Any Other Peter F. Hamilton Fans?

picklematrix

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Read "The Reality Dysfunction", then was annoyed to find it was volume one of a trilogy, have yet to read the other two, not very good aliens in these, but a good read non the less.
Have read the "Pandora's Star/Judas Unchained" duet, not bad, interesting idea, using trains to travel between planets!
Yh the Nights Dawn trilogy is a bit of an endurance event. I would still recommend the trilogy overall though. New characters get thrown in just when it's about to wear out its welcome. Or at least that's what I found on my first read through.
 

Les

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My first post on this forum, any my two cents worth...

Yes I’m a big PFH fan, and it was the Commonwealth Saga (Pandora’s Star & Judas Unchained) that turned me on to modern space opera. Those two are still my favourite PFH books, although his most recent offering Salvation looks like it could be leading somewhere really great.

I wasn’t all that impressed with the Night’s Dawn series, I thought it was too drawn out, but the concept and ideas are awesome. The Void Trilogy really should be read after the Commonwealth Saga and are rewarding reads if still a tad long. A lot of other PFH readers who I know rate Fallen Dragon as their favourite PFH novel, but they cite the fact that it’s NOT part of a bigger series as the main reason, not so much the book itself. I think it’s ok, well worth reading, but far from his best.

Actually, I’ve hugely enjoyed the shorter stories that PFH has produced. A Second Chance at Eden is superb as is Manhattan in Reverse. He’s a very good “short” fiction writer.

Overall, PFH is one of the greats. If you like your sci-fi big you will love his work. He’s learning to shorten things up a bit nowadays (like his most recent work) which I think will be a good thing and make his books more acceptable to a wider audience. He’s one of those writers/artists who I really want to buy a beer for to say thanks and let him know how much enjoyment and pure escapism (which I need a lot of these days) he has given me.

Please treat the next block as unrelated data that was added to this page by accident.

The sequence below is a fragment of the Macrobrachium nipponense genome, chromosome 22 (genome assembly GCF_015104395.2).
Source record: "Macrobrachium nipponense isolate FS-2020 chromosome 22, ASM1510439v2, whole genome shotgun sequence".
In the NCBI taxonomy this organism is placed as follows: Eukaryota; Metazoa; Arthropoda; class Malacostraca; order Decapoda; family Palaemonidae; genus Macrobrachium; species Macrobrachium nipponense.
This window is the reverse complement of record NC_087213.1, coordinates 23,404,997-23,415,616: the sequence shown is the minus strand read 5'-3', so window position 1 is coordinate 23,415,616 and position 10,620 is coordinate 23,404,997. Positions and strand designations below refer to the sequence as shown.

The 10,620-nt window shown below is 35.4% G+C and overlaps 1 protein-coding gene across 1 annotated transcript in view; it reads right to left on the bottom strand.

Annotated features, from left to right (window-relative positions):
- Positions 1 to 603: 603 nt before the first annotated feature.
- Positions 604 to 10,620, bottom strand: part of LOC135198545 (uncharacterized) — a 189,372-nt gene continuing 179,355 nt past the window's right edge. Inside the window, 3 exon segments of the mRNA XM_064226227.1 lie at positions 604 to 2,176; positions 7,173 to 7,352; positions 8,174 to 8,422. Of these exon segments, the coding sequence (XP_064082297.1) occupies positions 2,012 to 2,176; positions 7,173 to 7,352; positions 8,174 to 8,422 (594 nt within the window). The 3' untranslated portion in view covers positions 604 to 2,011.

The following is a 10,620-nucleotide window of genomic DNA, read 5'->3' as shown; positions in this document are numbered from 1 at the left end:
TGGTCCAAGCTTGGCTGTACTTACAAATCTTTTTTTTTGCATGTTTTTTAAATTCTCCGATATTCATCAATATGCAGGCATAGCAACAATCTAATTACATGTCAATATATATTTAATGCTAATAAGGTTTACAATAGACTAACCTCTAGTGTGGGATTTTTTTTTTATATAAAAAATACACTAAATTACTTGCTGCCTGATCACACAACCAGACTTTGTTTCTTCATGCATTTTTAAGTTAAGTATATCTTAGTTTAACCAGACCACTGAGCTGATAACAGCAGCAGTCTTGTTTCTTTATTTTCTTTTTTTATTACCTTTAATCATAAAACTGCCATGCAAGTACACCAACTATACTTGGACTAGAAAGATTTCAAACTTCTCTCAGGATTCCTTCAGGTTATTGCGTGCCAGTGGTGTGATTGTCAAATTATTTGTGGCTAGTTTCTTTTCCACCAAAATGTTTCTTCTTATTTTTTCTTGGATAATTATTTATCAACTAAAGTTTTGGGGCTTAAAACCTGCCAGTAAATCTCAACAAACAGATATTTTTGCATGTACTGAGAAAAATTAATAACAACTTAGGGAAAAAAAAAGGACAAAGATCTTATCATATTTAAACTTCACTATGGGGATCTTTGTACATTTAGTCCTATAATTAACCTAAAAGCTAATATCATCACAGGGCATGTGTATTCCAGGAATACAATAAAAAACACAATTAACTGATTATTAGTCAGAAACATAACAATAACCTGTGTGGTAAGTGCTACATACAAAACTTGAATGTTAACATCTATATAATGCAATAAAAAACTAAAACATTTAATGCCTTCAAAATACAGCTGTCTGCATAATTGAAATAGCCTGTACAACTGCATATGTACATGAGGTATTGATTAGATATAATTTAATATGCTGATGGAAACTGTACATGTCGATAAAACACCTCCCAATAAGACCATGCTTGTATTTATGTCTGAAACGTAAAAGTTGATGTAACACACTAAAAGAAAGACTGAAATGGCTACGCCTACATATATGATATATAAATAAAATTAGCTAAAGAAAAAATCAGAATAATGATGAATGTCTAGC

BigBadBob141

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Yes, "Fallen Dragon" is a stand alone novel, but not a bad read all the same, also Second Chance is a good collection of stories, I recommend this one!
 

picklematrix

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I recently read 'A Fire Upon the Deep' by Virner Vinge and realised that Hamilton must have drawn inspiration from it. Definitely the same ballpark of scifi, if anyone hasn't read it.
 

williamjm

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I recently read 'A Fire Upon the Deep' by Virner Vinge and realised that Hamilton must have drawn inspiration from it. Definitely the same ballpark of scifi, if anyone hasn't read it.
It's a great book, the Tines are one of the most interesting alien races I've read about.

Vinge's concept of the Singularity is also something that has had influence on several of Hamilton's books.
 

picklematrix

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It's a great book, the Tines are one of the most interesting alien races I've read about.

Vinge's concept of the Singularity is also something that has had influence on several of Hamilton's books.
Hamilton must have fallen in love with the ideas of Tines and Skroderiders, I bet.
They both use enough technical, scientific language to make incredible ideas seem plausible.
 

BigBadBob141

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Tried "Mispent Youth", not his usual space opera unfortunately, but I really could not get into this one, flat and to me uninteresting story and not very interesting characters, gave up nearly half way through, would not recommend!
P.S. Would agree, "Fire Upon The Deep" is a great book, really liked the aliens and ideas, he has written both a sequel and a prequel to this one, but I haven't read either so I don't know if they're any good!
 

vanye

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I found A Deepness in the Sky even better. One of my favourite novels all around. Great aliens and full of insights for me when I read it.
 

picklematrix

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Misspent youth tends not to be praised in the same manner as his main serieses. The same with the Greg Mendel series. They are good books in their own right, but his grand scale space operas are what really put him on the map. I'd never really read a book like the Reality Dysfunction before.
For fans of Peter Hamilton, I would wholeheartedly recommend 'Children of Time' by Adrian Tchaikovsky, if anyone has yet to read it. Hamilton is quoted on the cover praising the 'evolutionary worldbuilding'.
I suspect that the both Zones of Thought and The Common Wealth saga were influences on it. It falls in the same ball park of 'hard' scifi that stretches the science to the limits.
 

williamjm

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P.S. Would agree, "Fire Upon The Deep" is a great book, really liked the aliens and ideas, he has written both a sequel and a prequel to this one, but I haven't read either so I don't know if they're any good!